Our claims team obtained a defense verdict at the Supreme Court of the State of New York, Westchester, on behalf of an emergency medicine physician in a case alleging the wrongful death of a 57-year old man. On the day in question, the decedent had arrived in the emergency department complaining of a moderately intense squeezing chest pain of one day’s duration radiating to the left shoulder, neck, and jaw. A cardiology consultation was requested by the emergency medicine physician and the decedent was worked-up for a myocardial infarction. The workup, which included an EKG and cardiac enzymes, was negative and the patient was discharged approximately 7 hours after arrival. Three days later, the decedent was brought back to the emergency department by ambulance and arrived in cardiopulmonary arrest. Resuscitation was unsuccessful, and an autopsy revealed the cause of death to be a ruptured aortic dissection. The deceased’s spouse brought suit against the emergency medicine physician, alleging that he was negligent in failing to evaluate the patient for an aortic dissection.

Defending the case was not without its challenges. One issue of concern was that, on the day in question, the nurse had documented a complaint of chest pain radiating to the back – a classic hallmark for an aortic dissection. Two other problematic issues were the facts that:
(1) A new heart murmur was noted on the physical exam.
(2) The chest x-ray ordered by the defendant showed a questionable distortion of the mediastinum.

Both of these findings can be associated with an aortic dissection in the setting of chest pain.

Despite these obstacles, our defense team mounted a vigorous defense on behalf of the emergency medicine physician. The defense was able to show to the jury that the nurse’s documentation of chest pain radiating to the back had occurred after the decedent had been pain free for six hours and while the decedent was being given discharge instructions by the nurse. Since the emergency medicine physician had already discharged the decedent, the nurse should have communicated the new complaint directly to the ED physician rather than merely documenting it in the discharge note.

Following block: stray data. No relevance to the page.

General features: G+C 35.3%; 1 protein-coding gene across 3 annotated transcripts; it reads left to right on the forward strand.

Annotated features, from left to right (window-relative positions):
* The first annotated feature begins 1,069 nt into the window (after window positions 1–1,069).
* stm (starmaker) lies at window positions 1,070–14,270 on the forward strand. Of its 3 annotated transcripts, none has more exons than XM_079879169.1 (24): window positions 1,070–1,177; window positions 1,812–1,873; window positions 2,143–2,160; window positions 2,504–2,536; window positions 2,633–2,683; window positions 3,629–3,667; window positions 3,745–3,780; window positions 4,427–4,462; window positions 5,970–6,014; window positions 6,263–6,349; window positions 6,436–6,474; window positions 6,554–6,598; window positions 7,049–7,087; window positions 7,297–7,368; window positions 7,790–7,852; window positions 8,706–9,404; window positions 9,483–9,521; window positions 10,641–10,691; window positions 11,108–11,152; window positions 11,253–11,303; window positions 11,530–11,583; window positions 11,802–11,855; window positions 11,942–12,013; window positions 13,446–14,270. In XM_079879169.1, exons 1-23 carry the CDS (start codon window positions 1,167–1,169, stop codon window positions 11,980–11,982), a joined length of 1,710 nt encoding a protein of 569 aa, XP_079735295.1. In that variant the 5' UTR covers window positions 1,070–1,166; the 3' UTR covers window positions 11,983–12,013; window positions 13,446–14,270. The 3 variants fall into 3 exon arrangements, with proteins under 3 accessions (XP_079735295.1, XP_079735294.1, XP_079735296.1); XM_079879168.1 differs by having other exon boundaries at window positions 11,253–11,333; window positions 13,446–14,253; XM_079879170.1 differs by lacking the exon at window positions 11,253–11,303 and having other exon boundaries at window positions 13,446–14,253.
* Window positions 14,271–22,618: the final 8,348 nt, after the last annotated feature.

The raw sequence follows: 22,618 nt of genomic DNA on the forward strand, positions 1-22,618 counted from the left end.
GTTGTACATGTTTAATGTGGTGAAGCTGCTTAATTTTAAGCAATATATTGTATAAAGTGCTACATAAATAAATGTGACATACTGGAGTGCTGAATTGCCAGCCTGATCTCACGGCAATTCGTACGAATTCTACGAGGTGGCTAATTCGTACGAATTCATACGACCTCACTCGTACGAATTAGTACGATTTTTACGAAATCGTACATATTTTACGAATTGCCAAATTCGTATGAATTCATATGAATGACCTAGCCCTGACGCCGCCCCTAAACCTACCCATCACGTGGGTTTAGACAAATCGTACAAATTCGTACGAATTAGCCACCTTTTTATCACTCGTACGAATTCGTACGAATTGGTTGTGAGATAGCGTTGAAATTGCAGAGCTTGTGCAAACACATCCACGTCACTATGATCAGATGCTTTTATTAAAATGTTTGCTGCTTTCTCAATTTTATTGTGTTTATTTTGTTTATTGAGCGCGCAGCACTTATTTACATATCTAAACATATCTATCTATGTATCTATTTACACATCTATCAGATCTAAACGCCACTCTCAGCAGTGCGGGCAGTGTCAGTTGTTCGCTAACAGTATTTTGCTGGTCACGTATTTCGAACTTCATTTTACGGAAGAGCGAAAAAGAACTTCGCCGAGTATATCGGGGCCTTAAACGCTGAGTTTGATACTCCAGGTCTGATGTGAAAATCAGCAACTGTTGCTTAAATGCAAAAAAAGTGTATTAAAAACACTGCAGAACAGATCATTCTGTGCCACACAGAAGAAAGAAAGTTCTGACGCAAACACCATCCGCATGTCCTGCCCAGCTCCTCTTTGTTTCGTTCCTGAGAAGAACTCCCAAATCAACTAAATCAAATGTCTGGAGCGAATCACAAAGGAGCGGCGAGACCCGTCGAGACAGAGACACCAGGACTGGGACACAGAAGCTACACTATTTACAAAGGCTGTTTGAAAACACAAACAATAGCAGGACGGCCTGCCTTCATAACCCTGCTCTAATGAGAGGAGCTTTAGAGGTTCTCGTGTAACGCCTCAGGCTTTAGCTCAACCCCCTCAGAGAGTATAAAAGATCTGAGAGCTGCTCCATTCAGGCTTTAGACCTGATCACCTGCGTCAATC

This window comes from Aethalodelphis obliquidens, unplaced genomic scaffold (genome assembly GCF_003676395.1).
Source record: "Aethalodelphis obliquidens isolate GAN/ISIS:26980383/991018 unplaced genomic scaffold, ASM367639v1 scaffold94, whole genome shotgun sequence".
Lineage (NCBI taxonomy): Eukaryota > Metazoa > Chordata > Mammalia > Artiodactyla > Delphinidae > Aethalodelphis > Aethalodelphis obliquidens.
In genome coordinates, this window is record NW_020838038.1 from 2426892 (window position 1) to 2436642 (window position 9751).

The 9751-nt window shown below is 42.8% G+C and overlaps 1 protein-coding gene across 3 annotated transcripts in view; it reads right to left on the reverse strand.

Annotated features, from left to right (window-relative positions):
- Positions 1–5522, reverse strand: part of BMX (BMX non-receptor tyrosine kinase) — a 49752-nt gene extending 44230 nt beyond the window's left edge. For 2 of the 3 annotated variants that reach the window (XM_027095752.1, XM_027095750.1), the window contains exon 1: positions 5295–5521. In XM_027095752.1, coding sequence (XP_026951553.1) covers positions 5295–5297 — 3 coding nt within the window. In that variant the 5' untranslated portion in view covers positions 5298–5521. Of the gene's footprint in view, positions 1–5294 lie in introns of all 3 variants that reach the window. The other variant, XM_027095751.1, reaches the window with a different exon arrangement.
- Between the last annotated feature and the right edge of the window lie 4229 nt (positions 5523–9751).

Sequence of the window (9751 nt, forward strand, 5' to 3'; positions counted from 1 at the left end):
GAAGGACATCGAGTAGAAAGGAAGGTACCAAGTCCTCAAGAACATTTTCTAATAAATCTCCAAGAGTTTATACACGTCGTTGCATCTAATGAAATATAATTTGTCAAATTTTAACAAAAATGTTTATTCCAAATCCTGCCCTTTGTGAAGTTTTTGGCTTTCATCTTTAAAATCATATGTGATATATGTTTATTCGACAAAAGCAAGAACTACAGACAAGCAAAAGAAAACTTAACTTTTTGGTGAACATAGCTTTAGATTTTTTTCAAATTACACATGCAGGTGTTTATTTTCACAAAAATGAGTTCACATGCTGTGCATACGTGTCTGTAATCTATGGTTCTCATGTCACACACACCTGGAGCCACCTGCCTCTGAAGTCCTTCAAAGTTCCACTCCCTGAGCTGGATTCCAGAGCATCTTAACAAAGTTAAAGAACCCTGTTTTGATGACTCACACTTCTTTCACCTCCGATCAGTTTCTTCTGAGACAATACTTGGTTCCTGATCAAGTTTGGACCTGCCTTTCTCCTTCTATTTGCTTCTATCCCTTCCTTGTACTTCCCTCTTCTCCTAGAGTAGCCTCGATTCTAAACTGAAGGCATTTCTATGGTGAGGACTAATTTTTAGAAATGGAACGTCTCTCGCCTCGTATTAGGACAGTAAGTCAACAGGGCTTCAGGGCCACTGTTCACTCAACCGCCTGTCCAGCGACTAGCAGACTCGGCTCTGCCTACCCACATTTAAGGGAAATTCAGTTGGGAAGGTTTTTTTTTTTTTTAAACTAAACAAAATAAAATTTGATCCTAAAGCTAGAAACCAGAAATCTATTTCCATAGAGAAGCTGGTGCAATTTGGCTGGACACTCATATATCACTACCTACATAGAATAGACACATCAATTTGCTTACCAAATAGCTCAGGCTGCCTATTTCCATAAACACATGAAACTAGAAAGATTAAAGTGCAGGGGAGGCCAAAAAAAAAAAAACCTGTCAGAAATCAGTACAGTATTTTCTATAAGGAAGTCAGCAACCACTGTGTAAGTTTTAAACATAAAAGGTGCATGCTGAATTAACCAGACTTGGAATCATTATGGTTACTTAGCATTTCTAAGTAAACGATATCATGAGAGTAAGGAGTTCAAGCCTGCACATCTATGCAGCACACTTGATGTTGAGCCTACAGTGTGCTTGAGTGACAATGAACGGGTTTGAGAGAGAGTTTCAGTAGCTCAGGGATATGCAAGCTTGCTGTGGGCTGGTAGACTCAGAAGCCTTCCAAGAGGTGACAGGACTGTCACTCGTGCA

Key to the defense was the use of high-quality expert physician witnesses from both emergency medicine and cardiothoracic surgery who effectively refuted testimony brought forth by the plaintiff’s physician experts. Skillful cross-examination of the plaintiff expert witnesses helped to inform the jury that the decedent’s presentation was quite atypical in quality and severity for a patient with an aortic dissection and that the decedent’s symptoms had completely resolved prior to discharge. The defense was also able to cast doubt upon the significance of the new heart murmur which was shown to be a murmur type that is inconsistent with an aortic dissection. As well, the defense counteracted the alleged significance of the decedent’s chest x-ray and demonstrated to the jury that the emergency medicine physician had the patient properly evaluated by a cardiologist.

Ultimately, the jury determined that the emergency medicine physician had not departed from good and accepted standards of care when evaluating and treating the decedent.

**Although the disposition of this claim predates the formation of EmPRO, the management of the claim was handled by EmPRO’s management company (PRIMMA, LLC). To learn more about the EmPRO story, click here.